Location: Cereal Crops Research
Title: Inhibition of Fusarium graminiarum growth in flour gel cultures by hexane soluble compounds from oat (Avena sativa L.) flour Authors
|Rayas-Duarte, Patricia -|
|Mccullen, Michael -|
Submitted to: Journal of Food Protection
Publication Type: Peer Reviewed Journal
Publication Acceptance Date: July 22, 2011
Publication Date: December 9, 2011
Citation: Doehlert, D.C., Rayas-Duarte, P., Mccullen, M.S. 2011. Inhibition of Fusarium graminiarum growth in flour gel cultures by hexane soluble compounds from oat (Avena sativa L.) flour. Journal of Food Protection. 74(12):2188-2191. Interpretive Summary: The plant disease commonly called “Scab” is caused by the fungus Fusarium graminearum, and primarily affects wheat and barley. Oats appear to be more resistant. This is generally attributed to the open panicle of oats, where the grain in oats is held on branches extending from the stem, rather than being clustered around the stem of the spike. However, we have investigated the possibility that chemical agents in oats may contribute to this resistance. We have grown the Fusarium fungus in culture plates on media made from the flour of wheat, barley and oats. Judging by colony diameter, the fungus grew better on wheat and barley flour than it did on oat flour. When we extracted fat from oat flour with hexane, the fungus grew just as well on defatted oat flour as it did on wheat flour. However, when we mixed the fat extracted from oats with wheat flour, we observed the same inhibition of fungal growth on the wheat flour with oat fat as we found with whole oat flour. We have identified oxygenated fats in oats that are associated with inhibition of fungal disease in rice and suspect these may be responsible for the inhibition of the fungal growth in culture. Our results support the possibility that oats may contain a chemical resistance to Fusarium, along with their open panicle.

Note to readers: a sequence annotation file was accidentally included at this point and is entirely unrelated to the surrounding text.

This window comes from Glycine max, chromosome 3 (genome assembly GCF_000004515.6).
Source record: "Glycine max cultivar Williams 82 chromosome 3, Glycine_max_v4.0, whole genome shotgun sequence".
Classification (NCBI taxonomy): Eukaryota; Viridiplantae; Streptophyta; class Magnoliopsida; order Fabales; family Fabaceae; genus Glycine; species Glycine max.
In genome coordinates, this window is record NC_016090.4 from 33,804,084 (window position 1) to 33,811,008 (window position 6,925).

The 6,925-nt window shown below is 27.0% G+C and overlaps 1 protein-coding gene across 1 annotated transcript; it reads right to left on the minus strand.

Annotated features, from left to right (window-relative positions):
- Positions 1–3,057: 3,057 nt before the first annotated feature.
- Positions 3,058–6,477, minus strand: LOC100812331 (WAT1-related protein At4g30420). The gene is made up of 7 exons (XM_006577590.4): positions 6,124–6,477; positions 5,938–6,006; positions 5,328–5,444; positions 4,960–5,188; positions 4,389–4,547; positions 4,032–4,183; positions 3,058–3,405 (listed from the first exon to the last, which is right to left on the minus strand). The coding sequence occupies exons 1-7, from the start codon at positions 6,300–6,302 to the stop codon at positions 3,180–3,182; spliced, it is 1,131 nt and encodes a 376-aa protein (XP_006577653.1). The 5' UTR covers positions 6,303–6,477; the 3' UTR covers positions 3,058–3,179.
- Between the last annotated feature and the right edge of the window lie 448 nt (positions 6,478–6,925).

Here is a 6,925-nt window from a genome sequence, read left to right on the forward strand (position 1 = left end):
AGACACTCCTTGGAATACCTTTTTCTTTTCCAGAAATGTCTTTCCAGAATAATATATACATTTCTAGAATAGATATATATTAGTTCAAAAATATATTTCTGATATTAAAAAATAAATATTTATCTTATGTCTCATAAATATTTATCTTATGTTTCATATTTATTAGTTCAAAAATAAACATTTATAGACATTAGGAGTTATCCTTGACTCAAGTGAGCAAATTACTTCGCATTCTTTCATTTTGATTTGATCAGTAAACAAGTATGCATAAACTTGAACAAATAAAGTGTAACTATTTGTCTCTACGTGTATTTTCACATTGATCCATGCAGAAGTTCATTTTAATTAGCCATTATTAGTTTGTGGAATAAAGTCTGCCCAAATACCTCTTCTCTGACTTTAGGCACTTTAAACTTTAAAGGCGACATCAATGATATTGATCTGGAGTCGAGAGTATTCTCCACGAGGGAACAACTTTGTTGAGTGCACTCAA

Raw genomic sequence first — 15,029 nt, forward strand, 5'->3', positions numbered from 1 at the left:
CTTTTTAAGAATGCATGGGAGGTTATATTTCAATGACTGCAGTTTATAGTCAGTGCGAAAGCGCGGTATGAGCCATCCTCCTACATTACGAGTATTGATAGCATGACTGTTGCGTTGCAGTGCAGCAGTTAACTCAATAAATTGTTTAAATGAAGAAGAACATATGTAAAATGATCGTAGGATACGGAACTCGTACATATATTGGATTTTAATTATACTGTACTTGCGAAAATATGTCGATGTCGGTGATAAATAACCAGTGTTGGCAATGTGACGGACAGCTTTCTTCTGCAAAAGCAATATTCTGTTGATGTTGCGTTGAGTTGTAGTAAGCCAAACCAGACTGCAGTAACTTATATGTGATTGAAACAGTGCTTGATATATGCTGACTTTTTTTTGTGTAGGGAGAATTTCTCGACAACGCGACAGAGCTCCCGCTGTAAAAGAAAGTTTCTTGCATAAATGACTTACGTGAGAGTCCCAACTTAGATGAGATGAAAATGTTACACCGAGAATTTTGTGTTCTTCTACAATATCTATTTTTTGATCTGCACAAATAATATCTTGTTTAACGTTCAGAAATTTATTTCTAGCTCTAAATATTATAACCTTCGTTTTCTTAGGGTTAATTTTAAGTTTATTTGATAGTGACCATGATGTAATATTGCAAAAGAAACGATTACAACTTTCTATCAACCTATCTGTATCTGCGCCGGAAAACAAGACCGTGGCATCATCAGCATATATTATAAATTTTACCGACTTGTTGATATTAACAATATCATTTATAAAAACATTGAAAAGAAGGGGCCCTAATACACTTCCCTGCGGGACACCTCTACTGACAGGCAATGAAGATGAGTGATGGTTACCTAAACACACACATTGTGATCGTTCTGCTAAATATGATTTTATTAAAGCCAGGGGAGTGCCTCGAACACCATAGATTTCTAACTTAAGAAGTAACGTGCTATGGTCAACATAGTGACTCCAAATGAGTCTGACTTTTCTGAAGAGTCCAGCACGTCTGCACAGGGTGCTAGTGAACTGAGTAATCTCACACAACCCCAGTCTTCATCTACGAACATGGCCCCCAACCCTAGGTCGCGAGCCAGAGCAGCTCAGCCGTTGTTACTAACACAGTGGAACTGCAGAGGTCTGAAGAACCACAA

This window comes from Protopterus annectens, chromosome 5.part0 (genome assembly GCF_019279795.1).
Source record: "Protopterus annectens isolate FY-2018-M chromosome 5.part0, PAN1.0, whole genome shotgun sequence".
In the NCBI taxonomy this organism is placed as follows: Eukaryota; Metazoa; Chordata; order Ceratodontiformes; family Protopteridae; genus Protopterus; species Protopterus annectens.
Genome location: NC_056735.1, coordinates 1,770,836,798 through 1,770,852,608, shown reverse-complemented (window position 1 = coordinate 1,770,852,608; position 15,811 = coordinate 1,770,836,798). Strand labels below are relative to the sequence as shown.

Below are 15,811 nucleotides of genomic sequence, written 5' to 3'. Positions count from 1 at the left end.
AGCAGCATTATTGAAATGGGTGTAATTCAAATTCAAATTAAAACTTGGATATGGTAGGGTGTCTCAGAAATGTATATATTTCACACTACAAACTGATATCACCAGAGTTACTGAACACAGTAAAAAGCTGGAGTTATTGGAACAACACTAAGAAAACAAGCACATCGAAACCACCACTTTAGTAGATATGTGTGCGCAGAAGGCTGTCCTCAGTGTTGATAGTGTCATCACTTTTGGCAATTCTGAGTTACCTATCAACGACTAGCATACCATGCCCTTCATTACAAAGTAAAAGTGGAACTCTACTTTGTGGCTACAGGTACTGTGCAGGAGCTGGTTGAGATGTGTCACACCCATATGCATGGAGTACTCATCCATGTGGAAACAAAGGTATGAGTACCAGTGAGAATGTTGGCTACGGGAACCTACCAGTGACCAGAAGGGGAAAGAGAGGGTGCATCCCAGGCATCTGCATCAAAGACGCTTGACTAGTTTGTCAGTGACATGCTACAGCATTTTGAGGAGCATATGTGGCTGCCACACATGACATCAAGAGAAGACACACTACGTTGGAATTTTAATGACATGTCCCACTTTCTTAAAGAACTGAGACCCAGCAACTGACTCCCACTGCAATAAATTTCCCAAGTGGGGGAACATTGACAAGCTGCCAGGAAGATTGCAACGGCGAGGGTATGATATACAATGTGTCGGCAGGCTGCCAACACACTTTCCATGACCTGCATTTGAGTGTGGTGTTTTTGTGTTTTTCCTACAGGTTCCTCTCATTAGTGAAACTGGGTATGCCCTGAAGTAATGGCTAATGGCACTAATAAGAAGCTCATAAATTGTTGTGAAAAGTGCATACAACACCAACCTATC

Technical Abstract: Fusarium head blight, caused by the fungus Fusarium graminearum, primarily affects wheat (Triticum aestivum) and barley (Hordeum vulgarum) while oat (Avena sativa) appears to be more resistant. Although this has generally been attributed to the open panicle of oats, we hypothesized that a chemical component of oats may contribute to this resistance. To test this hypothesis, we created culture media made of wheat, barley, and oat flour gels (6 g flour/20 ml water, gelled by autoclaving) and inoculated these with plugs of Fusarium graminearum from actively growing cultures. Fusarium growth was measured from the diameter of the fungal plaque. Plaque diameter was significantly smaller on oat flour cultures than on wheat or barley cultures after 40 to 80 h of growth. Ergosterol concentration was also significantly lower in oat cultures than in wheat cultures after growth. A hexane extract from oats when added to wheat flour also inhibited Fusarium growth, and Fusarium grew better on hexane-defatted oat flours. The growth of Fusarium on oat flours was significantly and negatively affected by the oil concentration in the oat in a linear relationship. A hexane soluble chemical in oat flour appears to inhibit Fusarium growth and may contribute to oat’s resistance to Fusarium head blight. Oxygenated-fatty acids, including hydroxy, dihydroxy and epoxy fatty acids, were identified in the hexane extracts and are likely candidates for causing the inhibition.